Woodworking in the Time of COVID

Written by Kate Davidson on .

Recently the Center completed its first full class since the school reopened in September:  the fall Furniture Intensive wrapped up on January 22 with its usual celebratory presentation of student work. However, instead of the normal show and tell in which friends, family, and other students on campus admire the various benches, casepieces, and curved components in person, the final celebration was broadcast on Zoom to ensure social distancing. Which raises the question – what was it like to learn woodworking in the era of COVID?

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Teaching benches all have large-screen, wall-mounted computer monitors. In order to maintain social distancing while demonstrating techniques that are best viewed up close, the Center utilizes demonstration videos it created last summer while the shops were idle. Instructors can also broadcast their bench or their notes on the whiteboard to the entire workshop.

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Some of the students were drawn to CFC because of specific life circumstances resulting from the pandemic. Andrew Orne, from Camden, ME, attended CFC as a way to learn something completely out of his comfort zone while he takes a gap year before attending Clarkson University.

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Kat Finck, a Canadian circus worker, was part of the Furniture Intensive that ended early when CFC closed last March. She used her return as an opportunity to reimagine and improve the design of the casepiece she had started then (the original casepiece is behind her, the redesigned piece is on the right).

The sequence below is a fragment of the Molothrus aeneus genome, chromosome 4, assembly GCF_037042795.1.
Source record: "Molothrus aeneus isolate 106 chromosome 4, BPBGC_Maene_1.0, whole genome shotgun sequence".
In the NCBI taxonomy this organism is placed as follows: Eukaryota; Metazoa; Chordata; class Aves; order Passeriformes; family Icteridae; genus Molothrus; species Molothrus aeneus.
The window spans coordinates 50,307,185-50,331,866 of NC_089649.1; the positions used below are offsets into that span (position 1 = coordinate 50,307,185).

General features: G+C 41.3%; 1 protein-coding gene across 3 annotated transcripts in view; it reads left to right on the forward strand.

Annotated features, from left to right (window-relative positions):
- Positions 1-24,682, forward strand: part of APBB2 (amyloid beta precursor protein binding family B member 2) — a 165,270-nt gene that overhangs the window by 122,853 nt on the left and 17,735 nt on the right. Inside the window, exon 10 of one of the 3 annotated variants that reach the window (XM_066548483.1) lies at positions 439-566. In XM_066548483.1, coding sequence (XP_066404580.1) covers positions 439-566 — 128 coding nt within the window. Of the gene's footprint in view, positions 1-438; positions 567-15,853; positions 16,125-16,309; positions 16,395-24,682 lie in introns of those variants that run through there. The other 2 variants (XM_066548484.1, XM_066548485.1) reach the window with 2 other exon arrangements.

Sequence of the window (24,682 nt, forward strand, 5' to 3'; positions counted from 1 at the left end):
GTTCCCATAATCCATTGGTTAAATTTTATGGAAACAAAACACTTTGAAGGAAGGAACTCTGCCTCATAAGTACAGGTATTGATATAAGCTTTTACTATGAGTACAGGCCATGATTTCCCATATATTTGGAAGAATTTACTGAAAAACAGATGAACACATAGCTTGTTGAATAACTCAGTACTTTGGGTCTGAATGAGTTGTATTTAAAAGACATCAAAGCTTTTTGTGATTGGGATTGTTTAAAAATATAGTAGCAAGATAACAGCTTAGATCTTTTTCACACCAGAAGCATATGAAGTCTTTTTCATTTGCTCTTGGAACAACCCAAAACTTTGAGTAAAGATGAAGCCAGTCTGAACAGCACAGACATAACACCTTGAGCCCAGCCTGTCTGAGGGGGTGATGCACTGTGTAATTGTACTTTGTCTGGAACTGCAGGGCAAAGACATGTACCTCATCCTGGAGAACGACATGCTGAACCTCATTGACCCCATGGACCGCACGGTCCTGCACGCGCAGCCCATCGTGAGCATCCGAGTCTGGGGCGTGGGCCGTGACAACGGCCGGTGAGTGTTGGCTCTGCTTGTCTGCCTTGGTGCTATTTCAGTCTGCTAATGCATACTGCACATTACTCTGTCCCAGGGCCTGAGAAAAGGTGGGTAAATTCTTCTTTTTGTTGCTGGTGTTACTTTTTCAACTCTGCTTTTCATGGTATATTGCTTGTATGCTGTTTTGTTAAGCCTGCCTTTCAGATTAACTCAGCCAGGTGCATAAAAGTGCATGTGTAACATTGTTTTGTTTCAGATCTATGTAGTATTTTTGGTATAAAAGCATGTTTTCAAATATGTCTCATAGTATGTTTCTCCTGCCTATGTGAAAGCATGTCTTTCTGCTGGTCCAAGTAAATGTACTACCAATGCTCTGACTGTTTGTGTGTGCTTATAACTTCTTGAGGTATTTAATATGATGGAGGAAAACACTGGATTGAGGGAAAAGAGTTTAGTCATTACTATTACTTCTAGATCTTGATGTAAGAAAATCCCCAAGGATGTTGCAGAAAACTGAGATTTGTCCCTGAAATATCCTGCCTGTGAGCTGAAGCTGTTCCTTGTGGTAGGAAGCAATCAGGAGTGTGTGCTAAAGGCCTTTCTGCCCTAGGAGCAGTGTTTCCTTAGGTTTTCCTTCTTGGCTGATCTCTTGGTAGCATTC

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Long time instructor Owain Harris noted that he felt a greater sense of community within the classroom. One of the early concerns of lead instructor Aaron Fedarko was the loss of CFC’s rich tradition of weekly potlucks and classes socializing off campus. Both agreed that while cross-campus relationships have not been possible, students have bonded within the classroom more than ever.

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And less socializing might have resulted in more work! During the Zoom final celebration many of the instructors noted that many more pieces were completed in this class than in a typical Furniture Intensive. Andrew Orne and Britt Soler, in particular, got a special shout out for being especially prolific.

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